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April 10, 2013
Pharmacology Versus Biology
There's a comment made by CellBio to the recent post on phenotypic screening that I wanted to highlight I think it's an important point:
In drug discovery, we need fewer biologists dedicated to their biology, and more pharmacologists dedicated to testing the value of compounds.
He's not the first one to bemoan the decline of classic pharmacology. What we're talking about are the different answers to the (apparently) simple question, "What does this compound do?" The answer you're most likely to hear is something like "It's a such-and-such nanomolar Whateverase IV inhibitor". But the question could also be answered by saying what the compound does in cells, or in whole animals. It rarely is, though. We're so wedded to mechanisms and targets that we organize our thinking that way, and not always to our benefit.
In the case of the compound above, its cell activity may well be a consequence of its activity against Whateverase IV. If you have some idea of that protein's place in cellular processes, you might be fairly confident. But you can't really be sure about it. Do you have enzyme assays counterscreening against Whateverases I through V? How about the other enzymes with similar active sites? What, exactly, do all those things do in the cell if you are hitting them? Most of the time - all of the time, to be honest - we don't know the answers in enough detail.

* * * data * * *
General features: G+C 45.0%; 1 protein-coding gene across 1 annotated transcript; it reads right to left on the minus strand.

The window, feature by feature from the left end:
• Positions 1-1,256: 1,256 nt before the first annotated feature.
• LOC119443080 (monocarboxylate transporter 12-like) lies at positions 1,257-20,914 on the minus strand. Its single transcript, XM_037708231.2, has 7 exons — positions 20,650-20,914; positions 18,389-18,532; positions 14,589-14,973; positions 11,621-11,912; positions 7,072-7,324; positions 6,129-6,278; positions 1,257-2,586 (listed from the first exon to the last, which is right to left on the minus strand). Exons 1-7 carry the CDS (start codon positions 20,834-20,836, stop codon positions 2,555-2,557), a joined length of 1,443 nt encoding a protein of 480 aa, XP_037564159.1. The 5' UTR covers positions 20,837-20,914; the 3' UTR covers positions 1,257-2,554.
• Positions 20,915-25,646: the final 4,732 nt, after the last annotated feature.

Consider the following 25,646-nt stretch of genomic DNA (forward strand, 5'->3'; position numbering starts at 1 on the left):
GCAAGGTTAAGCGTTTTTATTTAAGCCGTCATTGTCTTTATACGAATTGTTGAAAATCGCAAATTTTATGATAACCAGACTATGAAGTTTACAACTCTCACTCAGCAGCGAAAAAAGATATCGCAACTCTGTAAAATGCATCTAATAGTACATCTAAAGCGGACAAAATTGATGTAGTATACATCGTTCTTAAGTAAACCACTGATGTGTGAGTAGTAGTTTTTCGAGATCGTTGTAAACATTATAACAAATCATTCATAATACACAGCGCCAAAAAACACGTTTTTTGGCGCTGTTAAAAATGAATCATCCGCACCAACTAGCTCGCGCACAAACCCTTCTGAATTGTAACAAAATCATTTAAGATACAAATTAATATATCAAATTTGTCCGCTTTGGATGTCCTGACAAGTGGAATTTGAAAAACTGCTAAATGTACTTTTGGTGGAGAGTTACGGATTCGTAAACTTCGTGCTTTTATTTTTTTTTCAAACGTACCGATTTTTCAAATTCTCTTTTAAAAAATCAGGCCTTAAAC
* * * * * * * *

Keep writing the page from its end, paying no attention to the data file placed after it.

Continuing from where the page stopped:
So when people ask "What's this compound do?", what they really asking, most of the time, is "What does it do against the target that it was made for?" A better question would be "What does it do against everything it's been tested against?" But the most relevant questions for drug discovery are "What does it do to cells - and to animals? Or to humans?"
Update: Wavefunction, in the comments, mentions this famous article on the subject, which I was thinking of in the first paragraph after the quote above, but couldn't put my finger on. Thanks!
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